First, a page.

Our Secretary of State still wants to see your ID. Make that a photo ID with an expiration date on it, please, so your Iowa State student ID card will not suffice.
You need it unless you vote absentee, or get someone to swear you are really you, or swear it yourself if you are in a nursing home and can't vote like other absentee voters. Or unless you have a religious objection or swear you are indigent. In those last two cases we break out the dreaded provisional ballots again.
With that many loopholes his new bill offers way more inconvenience, hassle, confusion, and expense for the state than it offers security for already honest elections.
The Secretary admitted that he knows of no impersonations that could justify this law. He absurdly says the only way to know if they are happening is to video tape voters coming into the polling places. If the Secretary photographed everyone entering the polls, he'd still need a way to identify the photos. Who can claim that these voters were someone else?
He cited the pranksters in New Hampshire this month who recorded themselves lying about who they were in their effort to show they could lie about who they were. They actually were given ballots, but then they ran off without voting. I think they knew it was a crime already.
I wonder how many hours the Secretary spent studying election records to see whether any votes were cast by voters who had died the week before the election. This is the main avenue for voter fraud that might go undetected. It shouldn't be very hard to study this. The list of who voted is in his possession. Deaths are pretty public, too, along with the date of death.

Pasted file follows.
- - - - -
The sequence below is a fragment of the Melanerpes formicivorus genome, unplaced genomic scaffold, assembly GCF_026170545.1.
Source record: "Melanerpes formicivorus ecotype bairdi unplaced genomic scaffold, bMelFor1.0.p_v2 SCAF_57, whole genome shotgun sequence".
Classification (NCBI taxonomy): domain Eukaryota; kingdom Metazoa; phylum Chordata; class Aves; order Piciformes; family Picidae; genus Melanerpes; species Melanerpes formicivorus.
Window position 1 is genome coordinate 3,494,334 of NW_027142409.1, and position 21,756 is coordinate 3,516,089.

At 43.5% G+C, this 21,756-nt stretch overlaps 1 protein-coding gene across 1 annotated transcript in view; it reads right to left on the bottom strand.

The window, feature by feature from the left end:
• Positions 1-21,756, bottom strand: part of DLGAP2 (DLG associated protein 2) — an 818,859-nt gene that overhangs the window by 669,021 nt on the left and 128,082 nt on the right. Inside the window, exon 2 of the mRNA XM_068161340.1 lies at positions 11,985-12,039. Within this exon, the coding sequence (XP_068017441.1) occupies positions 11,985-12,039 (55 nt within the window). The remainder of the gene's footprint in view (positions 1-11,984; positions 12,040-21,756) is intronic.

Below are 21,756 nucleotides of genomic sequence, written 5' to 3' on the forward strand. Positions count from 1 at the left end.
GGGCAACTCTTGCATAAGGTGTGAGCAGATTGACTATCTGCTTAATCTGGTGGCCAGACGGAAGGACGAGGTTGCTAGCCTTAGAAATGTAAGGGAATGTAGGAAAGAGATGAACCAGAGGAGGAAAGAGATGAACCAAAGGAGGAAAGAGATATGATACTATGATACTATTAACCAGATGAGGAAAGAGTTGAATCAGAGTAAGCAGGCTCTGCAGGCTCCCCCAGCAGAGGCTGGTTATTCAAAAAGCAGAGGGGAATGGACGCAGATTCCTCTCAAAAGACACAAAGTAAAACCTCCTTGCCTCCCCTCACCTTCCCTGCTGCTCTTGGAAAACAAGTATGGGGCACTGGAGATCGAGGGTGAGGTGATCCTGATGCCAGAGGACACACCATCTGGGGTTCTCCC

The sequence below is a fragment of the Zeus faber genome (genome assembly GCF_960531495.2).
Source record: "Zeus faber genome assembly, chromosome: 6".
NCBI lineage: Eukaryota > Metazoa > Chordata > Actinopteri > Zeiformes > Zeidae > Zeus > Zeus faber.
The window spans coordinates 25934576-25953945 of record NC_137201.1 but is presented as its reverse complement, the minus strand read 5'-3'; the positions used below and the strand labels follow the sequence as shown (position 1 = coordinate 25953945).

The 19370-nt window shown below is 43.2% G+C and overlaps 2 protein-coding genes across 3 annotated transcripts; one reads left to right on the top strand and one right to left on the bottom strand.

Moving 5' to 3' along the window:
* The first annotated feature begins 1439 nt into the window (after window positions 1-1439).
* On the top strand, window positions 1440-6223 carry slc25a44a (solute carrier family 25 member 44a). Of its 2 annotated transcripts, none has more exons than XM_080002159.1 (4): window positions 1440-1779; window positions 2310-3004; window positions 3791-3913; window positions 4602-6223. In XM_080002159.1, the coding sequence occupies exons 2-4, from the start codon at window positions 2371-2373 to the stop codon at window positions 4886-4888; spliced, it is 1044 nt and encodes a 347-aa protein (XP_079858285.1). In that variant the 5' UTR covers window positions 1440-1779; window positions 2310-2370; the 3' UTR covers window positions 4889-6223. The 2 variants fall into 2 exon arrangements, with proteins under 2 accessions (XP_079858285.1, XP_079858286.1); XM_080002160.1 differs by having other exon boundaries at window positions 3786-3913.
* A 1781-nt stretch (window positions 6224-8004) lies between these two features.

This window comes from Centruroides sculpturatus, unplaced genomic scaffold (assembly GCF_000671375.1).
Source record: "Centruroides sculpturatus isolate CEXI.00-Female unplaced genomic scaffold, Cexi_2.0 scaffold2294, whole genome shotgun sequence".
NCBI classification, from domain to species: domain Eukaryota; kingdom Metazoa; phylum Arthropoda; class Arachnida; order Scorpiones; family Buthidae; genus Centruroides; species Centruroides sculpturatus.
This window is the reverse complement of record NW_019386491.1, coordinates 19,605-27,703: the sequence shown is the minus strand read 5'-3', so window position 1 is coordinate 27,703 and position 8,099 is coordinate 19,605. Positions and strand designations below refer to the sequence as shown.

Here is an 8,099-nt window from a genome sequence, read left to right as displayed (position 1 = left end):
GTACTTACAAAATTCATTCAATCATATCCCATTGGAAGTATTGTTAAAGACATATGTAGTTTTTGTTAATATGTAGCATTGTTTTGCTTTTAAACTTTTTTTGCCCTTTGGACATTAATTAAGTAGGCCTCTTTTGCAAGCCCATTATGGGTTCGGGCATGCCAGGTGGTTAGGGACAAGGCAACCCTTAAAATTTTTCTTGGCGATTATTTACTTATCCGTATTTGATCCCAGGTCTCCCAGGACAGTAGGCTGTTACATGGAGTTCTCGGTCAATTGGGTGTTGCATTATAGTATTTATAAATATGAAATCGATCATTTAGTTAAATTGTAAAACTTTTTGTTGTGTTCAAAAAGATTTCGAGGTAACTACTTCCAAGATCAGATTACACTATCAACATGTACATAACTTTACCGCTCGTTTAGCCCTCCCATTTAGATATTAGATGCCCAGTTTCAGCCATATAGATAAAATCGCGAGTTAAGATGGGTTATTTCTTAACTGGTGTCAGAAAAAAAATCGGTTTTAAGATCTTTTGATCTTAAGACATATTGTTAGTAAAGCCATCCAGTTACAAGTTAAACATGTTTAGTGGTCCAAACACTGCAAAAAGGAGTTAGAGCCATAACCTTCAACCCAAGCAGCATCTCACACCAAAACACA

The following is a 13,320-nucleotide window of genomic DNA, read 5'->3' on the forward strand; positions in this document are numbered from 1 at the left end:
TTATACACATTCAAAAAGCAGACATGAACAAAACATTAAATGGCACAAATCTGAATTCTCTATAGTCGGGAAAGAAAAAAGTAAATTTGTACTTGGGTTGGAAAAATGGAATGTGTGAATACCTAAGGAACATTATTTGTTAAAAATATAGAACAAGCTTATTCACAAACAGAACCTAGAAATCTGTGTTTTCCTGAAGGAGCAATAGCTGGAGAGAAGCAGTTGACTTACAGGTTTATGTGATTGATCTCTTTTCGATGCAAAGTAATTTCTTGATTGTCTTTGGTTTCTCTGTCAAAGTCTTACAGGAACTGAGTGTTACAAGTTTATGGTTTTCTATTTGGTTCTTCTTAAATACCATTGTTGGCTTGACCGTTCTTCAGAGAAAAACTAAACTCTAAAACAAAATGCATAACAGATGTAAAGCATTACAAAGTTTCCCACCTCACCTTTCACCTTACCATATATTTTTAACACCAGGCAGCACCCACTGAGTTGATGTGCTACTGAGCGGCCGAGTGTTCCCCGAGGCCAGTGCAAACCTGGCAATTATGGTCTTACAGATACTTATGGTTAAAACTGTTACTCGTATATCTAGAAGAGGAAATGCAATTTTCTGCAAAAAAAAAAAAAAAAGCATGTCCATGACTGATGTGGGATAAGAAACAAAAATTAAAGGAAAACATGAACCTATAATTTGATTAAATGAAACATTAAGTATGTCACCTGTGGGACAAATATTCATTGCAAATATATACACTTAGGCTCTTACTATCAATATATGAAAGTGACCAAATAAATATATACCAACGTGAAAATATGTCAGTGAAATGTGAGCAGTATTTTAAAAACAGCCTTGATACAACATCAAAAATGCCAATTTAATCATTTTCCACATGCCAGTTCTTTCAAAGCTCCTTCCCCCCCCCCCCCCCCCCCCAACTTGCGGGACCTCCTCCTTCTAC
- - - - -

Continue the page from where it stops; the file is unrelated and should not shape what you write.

The Secretary also said the ID card is not a real barrier to voters. He said that in Indiana turnout was higher after the law went into effect than it was before the law. But turnout goes up when population goes up. It also goes up when voters are more interested in the candidates.
Turnout is poor evidence in this debate where only a few voters are going to be affected. Schultz really should hope turnout goes down. That might prove his ID law had deterred fraud. Or it might prove he had disenfranchised people.
Since Schultz can't prove any actual impersonations, he justified his bill by pointing to close elections. He said even a few impersonations could matter in a close race. But he also admitted a “very limited number of people” would not get to vote under his new rules. Those few voters could also matter in a close race. He has created a problem bigger than the one he is claiming to solve.
Voters don't know which races will be that close. Elections aren't stolen by voter impersonators. They are stolen via absentee ballots sometimes. That would certainly be the way to go in Iowa whether this law passes or not.
In fact his bill may not pose much of a barrier. To be denied your ballot, you would have to show up alone and not see anyone in the room who could sign for you. That may happen in the city, but rural Republicans have nothing to fear. What a coincidence.
What Schultz really needs is evidence this impersonation crime has actually happened. Good luck with that. The recent allegation that 953 South Carolina dead voters had cast ballots began to fall apart as soon as a few of the names were checked by the state election department. The rest of the list remains secret and in the hands of the accusing Dept. of Motor Vehicles. Something is rotten in Columbia, S.C. It smells all the way to Des Moines.
also posted at IowaVoters
Hat tip to Radio Iowa’s audio.